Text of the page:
On the origin and highly likely completeness of single-domain protein structures
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Hubner, I. A.
Arakaki, A. K.
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CitationZhang, Y., I. A. Hubner, A. K. Arakaki, E. Shakhnovich, and J. Skolnick. 2006. “On the Origin and Highly Likely Completeness of Single-Domain Protein Structures.” Proceedings of the National Academy of Sciences 103 (8) (February 14): 2605–2610. doi:10.1073/pnas.0509379103.
AbstractThe size and origin of the protein fold universe is of fundamental and practical importance. Analyzing randomly generated, compact sticky homopolypeptide conformations constructed in generic simplified and all-atom protein models, all have similar folds in the library of solved structures, the Protein Data Bank, and conversely, all compact, single-domain protein structures in the Protein Data Bank have structural analogues in the compact model set. Thus, both sets are highly likely complete, with the protein fold universe arising from compact conformations of hydrogen-bonded, secondary structures. Because side chains are represented by their Cβ atoms, these results also suggest that the observed protein folds are insensitive to the details of side-chain packing. Sequence specificity enters both in fine-tuning the structure and thermodynamically stabilizing a given fold with respect to the set of alternatives. Scanning the models against a three-dimensional active-site library, close geometric matches are frequently found. Thus, the presence of active-site-like geometries also seems to be a consequence of the packing of compact, secondary structural elements. These results have significant implications for the evolution of protein structure and function.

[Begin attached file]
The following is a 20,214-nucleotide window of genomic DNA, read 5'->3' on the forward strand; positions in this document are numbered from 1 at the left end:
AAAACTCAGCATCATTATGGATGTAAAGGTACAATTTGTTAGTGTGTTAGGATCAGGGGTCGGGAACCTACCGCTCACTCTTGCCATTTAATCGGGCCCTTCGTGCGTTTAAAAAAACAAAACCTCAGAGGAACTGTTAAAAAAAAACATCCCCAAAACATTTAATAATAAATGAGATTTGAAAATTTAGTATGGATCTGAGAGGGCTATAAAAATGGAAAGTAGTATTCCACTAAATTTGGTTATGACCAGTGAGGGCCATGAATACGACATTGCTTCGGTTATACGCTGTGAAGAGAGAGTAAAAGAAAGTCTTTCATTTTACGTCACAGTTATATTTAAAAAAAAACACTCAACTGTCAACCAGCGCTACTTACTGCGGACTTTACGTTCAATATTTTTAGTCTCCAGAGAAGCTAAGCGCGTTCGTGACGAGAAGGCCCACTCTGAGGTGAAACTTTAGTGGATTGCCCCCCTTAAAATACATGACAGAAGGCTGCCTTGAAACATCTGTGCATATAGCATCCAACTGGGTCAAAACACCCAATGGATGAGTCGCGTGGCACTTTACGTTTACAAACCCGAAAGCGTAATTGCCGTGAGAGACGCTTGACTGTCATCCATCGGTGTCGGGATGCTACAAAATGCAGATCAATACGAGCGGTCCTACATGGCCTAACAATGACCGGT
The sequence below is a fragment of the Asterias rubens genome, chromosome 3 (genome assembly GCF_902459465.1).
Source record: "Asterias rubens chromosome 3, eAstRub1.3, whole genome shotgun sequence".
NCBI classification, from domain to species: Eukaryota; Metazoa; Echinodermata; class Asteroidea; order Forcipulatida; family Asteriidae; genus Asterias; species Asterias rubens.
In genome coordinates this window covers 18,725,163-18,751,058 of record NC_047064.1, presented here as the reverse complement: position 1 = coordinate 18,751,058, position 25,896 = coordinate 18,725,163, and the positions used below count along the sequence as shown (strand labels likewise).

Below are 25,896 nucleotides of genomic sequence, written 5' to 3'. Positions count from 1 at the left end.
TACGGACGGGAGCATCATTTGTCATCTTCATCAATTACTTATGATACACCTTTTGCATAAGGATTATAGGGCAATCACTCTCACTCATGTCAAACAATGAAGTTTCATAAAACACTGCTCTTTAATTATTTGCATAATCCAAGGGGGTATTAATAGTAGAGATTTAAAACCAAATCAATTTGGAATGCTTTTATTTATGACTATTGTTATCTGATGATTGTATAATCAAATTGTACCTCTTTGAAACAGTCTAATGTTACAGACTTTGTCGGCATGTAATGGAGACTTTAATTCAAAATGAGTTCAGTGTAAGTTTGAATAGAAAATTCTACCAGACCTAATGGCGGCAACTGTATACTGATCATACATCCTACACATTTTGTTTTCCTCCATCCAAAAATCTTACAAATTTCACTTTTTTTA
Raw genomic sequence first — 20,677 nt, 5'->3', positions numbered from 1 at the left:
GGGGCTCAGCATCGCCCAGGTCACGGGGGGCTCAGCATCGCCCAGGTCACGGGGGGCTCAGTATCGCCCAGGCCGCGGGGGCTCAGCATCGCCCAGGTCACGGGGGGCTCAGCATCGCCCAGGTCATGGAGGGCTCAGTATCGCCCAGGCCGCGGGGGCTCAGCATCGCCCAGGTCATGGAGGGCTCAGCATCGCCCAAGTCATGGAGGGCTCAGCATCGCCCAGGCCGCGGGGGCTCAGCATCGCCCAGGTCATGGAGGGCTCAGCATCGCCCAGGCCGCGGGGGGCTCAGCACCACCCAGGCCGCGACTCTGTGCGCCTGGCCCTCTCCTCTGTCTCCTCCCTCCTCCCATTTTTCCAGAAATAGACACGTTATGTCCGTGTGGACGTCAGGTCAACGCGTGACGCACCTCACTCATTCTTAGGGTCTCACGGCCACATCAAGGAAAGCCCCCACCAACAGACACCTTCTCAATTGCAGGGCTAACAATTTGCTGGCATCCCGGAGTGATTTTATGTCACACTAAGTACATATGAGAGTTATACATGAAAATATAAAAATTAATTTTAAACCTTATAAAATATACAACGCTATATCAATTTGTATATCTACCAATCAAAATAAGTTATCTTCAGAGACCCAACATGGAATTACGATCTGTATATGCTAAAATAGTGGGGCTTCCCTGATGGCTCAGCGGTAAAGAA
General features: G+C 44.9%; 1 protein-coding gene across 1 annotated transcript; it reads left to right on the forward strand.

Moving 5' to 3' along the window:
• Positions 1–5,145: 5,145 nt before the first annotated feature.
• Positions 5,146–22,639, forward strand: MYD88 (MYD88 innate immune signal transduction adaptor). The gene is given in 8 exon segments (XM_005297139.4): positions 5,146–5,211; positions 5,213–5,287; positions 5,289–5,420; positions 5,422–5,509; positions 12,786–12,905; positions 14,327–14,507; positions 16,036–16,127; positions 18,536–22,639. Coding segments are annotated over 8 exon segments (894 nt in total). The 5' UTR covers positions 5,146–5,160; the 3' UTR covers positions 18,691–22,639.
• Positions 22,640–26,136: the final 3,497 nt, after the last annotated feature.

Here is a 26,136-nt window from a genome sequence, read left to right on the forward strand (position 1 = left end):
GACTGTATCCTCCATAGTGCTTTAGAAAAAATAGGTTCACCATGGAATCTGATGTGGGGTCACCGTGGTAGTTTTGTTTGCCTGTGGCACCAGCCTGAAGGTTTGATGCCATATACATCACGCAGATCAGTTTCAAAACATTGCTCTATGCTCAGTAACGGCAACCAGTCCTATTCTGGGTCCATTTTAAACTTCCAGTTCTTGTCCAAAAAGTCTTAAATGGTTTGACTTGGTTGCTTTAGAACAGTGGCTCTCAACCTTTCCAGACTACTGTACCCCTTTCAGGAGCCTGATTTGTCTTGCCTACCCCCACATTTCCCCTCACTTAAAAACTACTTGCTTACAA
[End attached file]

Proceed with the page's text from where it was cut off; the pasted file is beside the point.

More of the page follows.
Citable link to this pagehttp://nrs.harvard.edu/urn-3:HUL.InstRepos:34733689
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